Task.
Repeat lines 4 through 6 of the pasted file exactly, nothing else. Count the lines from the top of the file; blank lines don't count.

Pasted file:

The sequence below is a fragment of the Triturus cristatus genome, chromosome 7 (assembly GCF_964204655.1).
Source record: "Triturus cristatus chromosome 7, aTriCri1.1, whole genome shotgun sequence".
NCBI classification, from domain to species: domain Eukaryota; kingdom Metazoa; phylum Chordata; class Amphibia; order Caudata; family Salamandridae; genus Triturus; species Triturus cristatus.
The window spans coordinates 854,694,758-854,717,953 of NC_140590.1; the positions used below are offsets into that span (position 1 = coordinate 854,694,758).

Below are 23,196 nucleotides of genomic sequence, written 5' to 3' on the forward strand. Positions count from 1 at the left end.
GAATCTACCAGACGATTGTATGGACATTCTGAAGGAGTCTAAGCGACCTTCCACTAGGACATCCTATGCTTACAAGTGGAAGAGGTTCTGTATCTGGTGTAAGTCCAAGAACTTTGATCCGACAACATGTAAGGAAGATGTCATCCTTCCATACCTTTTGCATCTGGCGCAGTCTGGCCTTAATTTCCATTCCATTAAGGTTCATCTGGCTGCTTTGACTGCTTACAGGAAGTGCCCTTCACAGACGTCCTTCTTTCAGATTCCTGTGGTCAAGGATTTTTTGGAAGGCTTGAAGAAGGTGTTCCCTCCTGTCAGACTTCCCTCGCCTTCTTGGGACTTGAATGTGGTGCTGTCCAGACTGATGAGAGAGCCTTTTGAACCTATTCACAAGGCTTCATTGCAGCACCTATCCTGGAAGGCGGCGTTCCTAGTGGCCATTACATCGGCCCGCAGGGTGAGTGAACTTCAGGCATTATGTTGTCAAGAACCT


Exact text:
The window spans coordinates 854,694,758-854,717,953 of NC_140590.1; the positions used below are offsets into that span (position 1 = coordinate 854,694,758).

Below are 23,196 nucleotides of genomic sequence, written 5' to 3' on the forward strand. Positions count from 1 at the left end.
GAATCTACCAGACGATTGTATGGACATTCTGAAGGAGTCTAAGCGACCTTCCACTAGGACATCCTATGCTTACAAGTGGAAGAGGTTCTGTATCTGGTGTAAGTCCAAGAACTTTGATCCGACAACATGTAAGGAAGATGTCATCCTTCCATACCTTTTGCATCTGGCGCAGTCTGGCCTTAATTTCCATTCCATTAAGGTTCATCTGGCTGCTTTGACTGCTTACAGGAAGTGCCCTTCACAGACGTCCTTCTTTCAGATTCCTGTGGTCAAGGATTTTTTGGAAGGCTTGAAGAAGGTGTTCCCTCCTGTCAGACTTCCCTCGCCTTCTTGGGACTTGAATGTGGTGCTGTCCAGACTGATGAGAGAGCCTTTTGAACCTATTCACAAGGCTTCATTGCAGCACCTATCCTGGAAGGCGGCGTTCCTAGTGGCCATTACATCGGCCCGCAGGGTGAGTGAACTTCAGGCATTATGTTGTCAAGAACCT